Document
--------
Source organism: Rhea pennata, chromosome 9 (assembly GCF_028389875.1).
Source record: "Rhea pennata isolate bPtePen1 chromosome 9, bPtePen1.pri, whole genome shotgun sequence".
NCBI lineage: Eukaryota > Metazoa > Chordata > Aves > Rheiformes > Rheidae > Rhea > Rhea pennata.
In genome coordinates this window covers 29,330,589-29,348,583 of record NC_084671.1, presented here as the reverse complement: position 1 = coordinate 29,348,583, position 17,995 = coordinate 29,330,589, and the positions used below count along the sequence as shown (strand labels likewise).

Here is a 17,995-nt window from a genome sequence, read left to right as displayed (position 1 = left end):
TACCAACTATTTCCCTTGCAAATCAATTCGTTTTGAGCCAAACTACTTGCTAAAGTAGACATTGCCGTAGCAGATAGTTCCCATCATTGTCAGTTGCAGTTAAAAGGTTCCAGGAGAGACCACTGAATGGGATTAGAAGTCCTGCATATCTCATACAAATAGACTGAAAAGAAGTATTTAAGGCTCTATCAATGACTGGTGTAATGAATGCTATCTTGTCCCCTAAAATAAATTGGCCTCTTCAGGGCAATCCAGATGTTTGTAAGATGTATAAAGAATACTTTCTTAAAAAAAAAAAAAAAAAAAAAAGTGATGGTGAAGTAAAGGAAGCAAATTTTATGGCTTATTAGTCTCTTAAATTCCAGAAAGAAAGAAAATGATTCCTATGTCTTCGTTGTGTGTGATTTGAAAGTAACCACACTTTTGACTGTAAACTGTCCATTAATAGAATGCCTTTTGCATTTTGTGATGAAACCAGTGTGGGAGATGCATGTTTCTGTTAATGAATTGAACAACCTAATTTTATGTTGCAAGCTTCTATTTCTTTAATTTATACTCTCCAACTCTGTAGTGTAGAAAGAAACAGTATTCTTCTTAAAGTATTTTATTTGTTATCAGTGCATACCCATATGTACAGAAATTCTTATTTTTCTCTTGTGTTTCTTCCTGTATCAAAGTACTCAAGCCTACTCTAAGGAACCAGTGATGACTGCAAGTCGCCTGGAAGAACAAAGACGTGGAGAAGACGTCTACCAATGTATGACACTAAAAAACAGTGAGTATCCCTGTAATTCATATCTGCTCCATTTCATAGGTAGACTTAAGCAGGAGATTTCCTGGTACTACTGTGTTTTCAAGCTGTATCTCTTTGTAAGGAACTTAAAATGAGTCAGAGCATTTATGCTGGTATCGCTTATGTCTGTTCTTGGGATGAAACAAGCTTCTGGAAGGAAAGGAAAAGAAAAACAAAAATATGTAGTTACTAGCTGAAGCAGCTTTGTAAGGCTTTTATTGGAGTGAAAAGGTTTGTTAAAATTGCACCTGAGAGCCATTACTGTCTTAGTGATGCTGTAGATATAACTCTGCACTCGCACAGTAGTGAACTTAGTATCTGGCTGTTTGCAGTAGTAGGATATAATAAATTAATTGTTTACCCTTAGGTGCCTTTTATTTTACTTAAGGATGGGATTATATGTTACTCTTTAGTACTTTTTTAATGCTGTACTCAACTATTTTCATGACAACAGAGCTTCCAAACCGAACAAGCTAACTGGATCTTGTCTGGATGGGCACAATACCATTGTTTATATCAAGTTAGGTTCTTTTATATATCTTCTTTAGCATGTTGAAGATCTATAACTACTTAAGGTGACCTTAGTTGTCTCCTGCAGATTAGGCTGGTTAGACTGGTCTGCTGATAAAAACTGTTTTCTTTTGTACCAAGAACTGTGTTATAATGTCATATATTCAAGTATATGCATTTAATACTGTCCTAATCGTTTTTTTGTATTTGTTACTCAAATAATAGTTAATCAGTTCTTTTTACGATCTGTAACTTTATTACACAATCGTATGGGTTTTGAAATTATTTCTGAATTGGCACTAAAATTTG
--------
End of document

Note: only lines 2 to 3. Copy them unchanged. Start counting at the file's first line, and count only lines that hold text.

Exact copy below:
Source record: "Rhea pennata isolate bPtePen1 chromosome 9, bPtePen1.pri, whole genome shotgun sequence".
NCBI lineage: Eukaryota > Metazoa > Chordata > Aves > Rheiformes > Rheidae > Rhea > Rhea pennata.